The fatigue strength evaluation and fracture behavior for a dual phase steel-AA6061-T6 bonded joints with three different adhesives (DC-80, Betamate 120 and MP55420) are presented in this paper. Single lap shear tests were used to determine maximum shear loads, for the single lap shear testing for 5.0 mm overlap length were 2 to 3.5 times higher in comparison to the 12.7 mm overlap length specimens. The results for the strain measurement revealed that higher strain-stress were developed in the 6061-T6 aluminum alloy adherend and in all cases they were lower than the adherends yield strength. Fatigue testing was carried out at 30, 50 and 70 % of the maximum shear load, 0.1 of reversibility load ratio (R) and 30 Hz of frequency. After testing, Basquin and Wholer graphs were built for each adhesive at 12.7 and 50.0 mm of overlap length. The results suggested that at higher overlapping, the cyclic maximum load increased. Additionally, the maximum fatigue loading at 10^6 cycles for MP55420 adhesive was 1.3 kN for an overlapping of 12.7 mm and 2.9 kN for 50 mm. For DC80 adhesive was 1.75 kN for overlapping 12.7 mm and 4.8 kN for 50 mm. Finally, for the Betamate 120 adhesive was 1.8 kN for 12.7 mm of overlapping and 6 kN for 50 mm. The post-fracture visual inspection revealed that MP55420 and Betamate 120 adhesives had a cohesive failure, while the DC-80 showed cohesive-adhesive failure. Additionally, the scanning electron microscopy evaluation on the spew fillet revealed resolved striations and a network of small micro-dimples for the Betamate 120 and MP55420 adhesives. On the other hand, DC-80 adhesive exhibited notable facet fragile failure that was confirmed by the shape of stress-strain plot with straight line from the origin to the point of fracture.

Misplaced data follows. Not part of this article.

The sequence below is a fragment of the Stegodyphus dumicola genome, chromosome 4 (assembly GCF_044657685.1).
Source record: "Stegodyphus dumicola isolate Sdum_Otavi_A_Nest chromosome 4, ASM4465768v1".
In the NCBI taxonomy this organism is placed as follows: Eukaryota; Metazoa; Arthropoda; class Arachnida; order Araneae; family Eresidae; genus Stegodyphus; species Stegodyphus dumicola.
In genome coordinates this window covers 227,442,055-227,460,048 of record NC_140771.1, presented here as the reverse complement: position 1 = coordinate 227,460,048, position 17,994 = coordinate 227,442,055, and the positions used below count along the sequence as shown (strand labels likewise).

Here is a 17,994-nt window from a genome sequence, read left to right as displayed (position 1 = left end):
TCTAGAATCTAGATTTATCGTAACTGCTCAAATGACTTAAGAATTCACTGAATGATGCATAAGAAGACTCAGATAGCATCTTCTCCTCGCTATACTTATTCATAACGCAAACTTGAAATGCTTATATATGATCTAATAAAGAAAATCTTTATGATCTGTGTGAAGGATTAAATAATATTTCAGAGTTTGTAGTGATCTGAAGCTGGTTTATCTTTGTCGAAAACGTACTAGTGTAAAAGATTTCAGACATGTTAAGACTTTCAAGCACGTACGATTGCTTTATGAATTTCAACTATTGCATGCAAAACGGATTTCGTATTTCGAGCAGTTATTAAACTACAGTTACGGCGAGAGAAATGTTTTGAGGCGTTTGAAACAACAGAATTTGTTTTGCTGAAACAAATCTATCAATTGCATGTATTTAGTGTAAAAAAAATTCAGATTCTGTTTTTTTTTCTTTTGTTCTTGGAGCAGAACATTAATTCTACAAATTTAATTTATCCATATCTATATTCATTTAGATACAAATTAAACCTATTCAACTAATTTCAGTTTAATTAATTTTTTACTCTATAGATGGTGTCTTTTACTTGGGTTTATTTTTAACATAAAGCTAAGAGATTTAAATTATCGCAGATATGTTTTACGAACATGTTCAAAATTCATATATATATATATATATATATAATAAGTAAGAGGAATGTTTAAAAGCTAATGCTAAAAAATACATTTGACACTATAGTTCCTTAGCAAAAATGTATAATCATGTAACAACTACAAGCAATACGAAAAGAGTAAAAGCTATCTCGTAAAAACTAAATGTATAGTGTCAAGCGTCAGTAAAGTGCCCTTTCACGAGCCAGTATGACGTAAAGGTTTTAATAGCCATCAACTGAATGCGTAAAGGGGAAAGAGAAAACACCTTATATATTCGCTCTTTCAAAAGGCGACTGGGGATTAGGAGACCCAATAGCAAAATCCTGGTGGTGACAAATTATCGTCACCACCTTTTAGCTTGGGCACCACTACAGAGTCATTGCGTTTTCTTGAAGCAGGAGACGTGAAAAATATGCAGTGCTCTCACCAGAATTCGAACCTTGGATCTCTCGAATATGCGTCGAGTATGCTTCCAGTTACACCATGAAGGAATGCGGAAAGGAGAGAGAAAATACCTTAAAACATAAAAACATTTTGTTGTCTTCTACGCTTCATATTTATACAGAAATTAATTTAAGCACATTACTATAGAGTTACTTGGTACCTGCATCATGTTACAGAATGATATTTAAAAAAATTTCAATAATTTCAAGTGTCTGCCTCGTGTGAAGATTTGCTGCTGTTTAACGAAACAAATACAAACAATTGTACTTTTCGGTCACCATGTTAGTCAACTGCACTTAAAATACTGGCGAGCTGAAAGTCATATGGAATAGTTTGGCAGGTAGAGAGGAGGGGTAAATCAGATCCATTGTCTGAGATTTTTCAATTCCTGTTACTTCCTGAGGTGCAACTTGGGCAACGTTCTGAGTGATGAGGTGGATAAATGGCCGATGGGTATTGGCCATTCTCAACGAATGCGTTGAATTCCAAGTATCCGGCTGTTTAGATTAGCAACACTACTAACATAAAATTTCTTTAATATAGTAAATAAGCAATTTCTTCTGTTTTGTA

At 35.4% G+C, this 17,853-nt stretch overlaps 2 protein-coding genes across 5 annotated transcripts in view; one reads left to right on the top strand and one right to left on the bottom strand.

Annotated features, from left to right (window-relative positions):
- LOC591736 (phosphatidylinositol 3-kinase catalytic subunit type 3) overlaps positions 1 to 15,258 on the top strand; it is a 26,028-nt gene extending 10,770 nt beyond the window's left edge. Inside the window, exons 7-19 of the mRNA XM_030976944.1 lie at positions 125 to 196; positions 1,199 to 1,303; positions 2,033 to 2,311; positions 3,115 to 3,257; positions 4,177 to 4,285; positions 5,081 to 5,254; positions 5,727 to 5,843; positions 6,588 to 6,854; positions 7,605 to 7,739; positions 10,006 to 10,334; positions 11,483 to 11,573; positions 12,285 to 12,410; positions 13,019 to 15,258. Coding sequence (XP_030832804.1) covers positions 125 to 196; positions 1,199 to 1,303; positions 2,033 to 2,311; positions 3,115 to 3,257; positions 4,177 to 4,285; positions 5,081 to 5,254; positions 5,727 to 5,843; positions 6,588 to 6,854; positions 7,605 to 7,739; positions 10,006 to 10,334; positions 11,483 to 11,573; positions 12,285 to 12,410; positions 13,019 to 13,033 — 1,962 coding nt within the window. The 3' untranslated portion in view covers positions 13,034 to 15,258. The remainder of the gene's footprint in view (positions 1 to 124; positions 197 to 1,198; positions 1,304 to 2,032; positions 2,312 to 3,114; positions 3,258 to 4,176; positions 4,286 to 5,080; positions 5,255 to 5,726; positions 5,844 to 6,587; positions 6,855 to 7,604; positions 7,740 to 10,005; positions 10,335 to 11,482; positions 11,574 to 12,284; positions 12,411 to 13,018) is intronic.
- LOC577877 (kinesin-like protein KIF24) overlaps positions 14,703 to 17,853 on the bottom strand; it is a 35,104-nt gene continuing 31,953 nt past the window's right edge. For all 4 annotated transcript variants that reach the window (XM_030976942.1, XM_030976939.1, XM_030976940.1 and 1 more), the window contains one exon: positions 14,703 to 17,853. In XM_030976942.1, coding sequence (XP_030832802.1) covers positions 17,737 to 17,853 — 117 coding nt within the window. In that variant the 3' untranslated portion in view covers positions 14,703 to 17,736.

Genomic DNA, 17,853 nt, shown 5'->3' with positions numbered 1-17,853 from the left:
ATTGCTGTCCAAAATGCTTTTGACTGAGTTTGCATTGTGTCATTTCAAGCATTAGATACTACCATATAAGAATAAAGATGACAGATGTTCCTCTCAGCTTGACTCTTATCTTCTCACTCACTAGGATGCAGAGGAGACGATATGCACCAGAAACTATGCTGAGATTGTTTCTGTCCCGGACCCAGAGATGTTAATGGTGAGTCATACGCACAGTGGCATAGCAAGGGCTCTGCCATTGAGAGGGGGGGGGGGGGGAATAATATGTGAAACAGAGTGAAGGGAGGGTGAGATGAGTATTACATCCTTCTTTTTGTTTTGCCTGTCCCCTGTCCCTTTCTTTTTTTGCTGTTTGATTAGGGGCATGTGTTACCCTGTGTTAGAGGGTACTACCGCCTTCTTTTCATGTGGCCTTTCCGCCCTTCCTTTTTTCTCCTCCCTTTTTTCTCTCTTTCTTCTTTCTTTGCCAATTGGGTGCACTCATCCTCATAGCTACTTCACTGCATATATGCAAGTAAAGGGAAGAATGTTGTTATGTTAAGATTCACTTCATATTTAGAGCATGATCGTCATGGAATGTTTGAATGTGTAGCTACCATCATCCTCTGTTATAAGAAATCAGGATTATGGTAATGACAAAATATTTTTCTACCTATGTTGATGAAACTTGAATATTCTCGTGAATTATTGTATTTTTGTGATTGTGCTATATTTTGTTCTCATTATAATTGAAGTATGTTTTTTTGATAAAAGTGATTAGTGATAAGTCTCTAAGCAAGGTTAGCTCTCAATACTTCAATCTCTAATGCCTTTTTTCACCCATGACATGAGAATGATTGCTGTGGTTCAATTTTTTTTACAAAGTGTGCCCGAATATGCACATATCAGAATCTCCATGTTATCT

This work is licensed under a Creative Commons Attribution 4.0 International License.
Authors are allowed to retain both the copyright and the publishing rights of their articles without restrictions.
Open Access Statement
Frattura ed Integrità Strutturale (Fracture and Structural Integrity, F&SI) is an open access journal which means that all content is freely available without charge to the user or his/her institution. Users are allowed to read, download, copy, distribute, print, search, or link to the full texts of the articles in this journal without asking prior permission from the publisher or the author. This is in accordance with the BOAI definition of open access. F&SI operates under the Creative Commons Licence Attribution 4.0 International (CC-BY 4.0). This allows to copy and redistribute the material in any medium or format, to remix, transform and build upon the material for any purpose, even commercially, but giving appropriate credit and providing a link to the license and indicating if changes were made.